“You shall love your neighbor as yourself.”

“Love never ends.”

“Love does no wrong to a neighbor; therefore, love is the fulfilling of the law.”

“You shall love the Lord your God with all your heart, and with all your soul, and with all your mind.”

“God so loved the world.”

God so loves the world.

Let us worship the God of love and life.

 

Prayer of Confession

Holy one, holy three,

The winds of your Spirit beckon us to follow,

but we cannot hear the wind over the noise we have created.

Again and again, you call us to believe.

Again and again, we look the other way.

You offer us freedom, but we choose independence,

Pretending that we have ultimate control.

You offer us life, but we find ourselves perishing,

Buried under the weight of our own self-interest.

Forgive us, God of life.

Heal us, and bring us peace.  

Silence and kyrie

 

Assurance of Pardon

God so loved the world that God would come among us,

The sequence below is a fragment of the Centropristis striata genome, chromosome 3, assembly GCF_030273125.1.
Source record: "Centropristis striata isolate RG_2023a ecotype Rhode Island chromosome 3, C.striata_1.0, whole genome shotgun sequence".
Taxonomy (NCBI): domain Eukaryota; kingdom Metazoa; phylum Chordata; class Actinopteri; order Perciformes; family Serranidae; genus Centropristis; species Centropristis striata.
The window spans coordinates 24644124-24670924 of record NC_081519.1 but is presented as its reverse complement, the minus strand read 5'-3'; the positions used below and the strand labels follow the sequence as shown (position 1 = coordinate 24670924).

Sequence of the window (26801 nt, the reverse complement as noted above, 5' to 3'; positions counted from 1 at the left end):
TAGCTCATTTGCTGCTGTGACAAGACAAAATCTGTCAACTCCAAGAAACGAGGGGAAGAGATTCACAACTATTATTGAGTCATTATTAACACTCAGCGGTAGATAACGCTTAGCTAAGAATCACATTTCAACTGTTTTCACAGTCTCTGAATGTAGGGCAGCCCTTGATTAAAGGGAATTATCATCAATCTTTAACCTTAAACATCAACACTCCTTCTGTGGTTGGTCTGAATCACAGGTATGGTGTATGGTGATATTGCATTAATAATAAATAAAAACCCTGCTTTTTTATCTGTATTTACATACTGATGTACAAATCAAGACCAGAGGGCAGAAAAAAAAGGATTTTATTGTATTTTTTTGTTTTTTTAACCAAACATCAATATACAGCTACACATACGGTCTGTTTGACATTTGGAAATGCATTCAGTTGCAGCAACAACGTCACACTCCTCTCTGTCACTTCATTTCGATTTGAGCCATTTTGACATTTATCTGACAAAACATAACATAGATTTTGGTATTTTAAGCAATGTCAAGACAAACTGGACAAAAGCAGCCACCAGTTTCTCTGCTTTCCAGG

Become one of us, live with us, and suffer for us,

That we might have life and have it abundantly.

Hear this good news:

God loves us, God forgives us, and God calls us to try again.  

Thanks be to God. Amen.

 

Affirmation of Faith                  Excerpts Adapted from the Heidelberg Catechism (1562)

What is your only comfort in life and in death?

That I am not my own,

but belong—body and soul, in life and in death—

to my faithful Savior, Jesus Christ.

What is true faith?

True faith is not only a sure knowledge by which I hold as true

all that God has revealed to us in Scripture;

it is also a wholehearted trust,

which the Holy Spirit creates in me by the gospel,

that God has freely granted,

not only to others but to me also, forgiveness of sins,

eternal righteousness, and salvation.

These are gifts of sheer grace,

granted solely by Christ’s merit.

But why are you called a Christian?

Because by faith I am a member of Christ

and so I share in his anointing.

I am anointed to confess his name,

to present myself to him as a living sacrifice of thanks,

to strive with a free conscience against sin and evil in this life,

and afterward to reign with Christ over all creation for eternity.

Since we have been delivered from our misery by grace through Christ without any merit of our own,

why then should we do good works?

Because Christ, having redeemed us,

is also restoring us by his Spirit into his image,

so that with our whole lives

we may show that we are thankful to God for God’s benefits,

so that God may be praised through us.

Amen.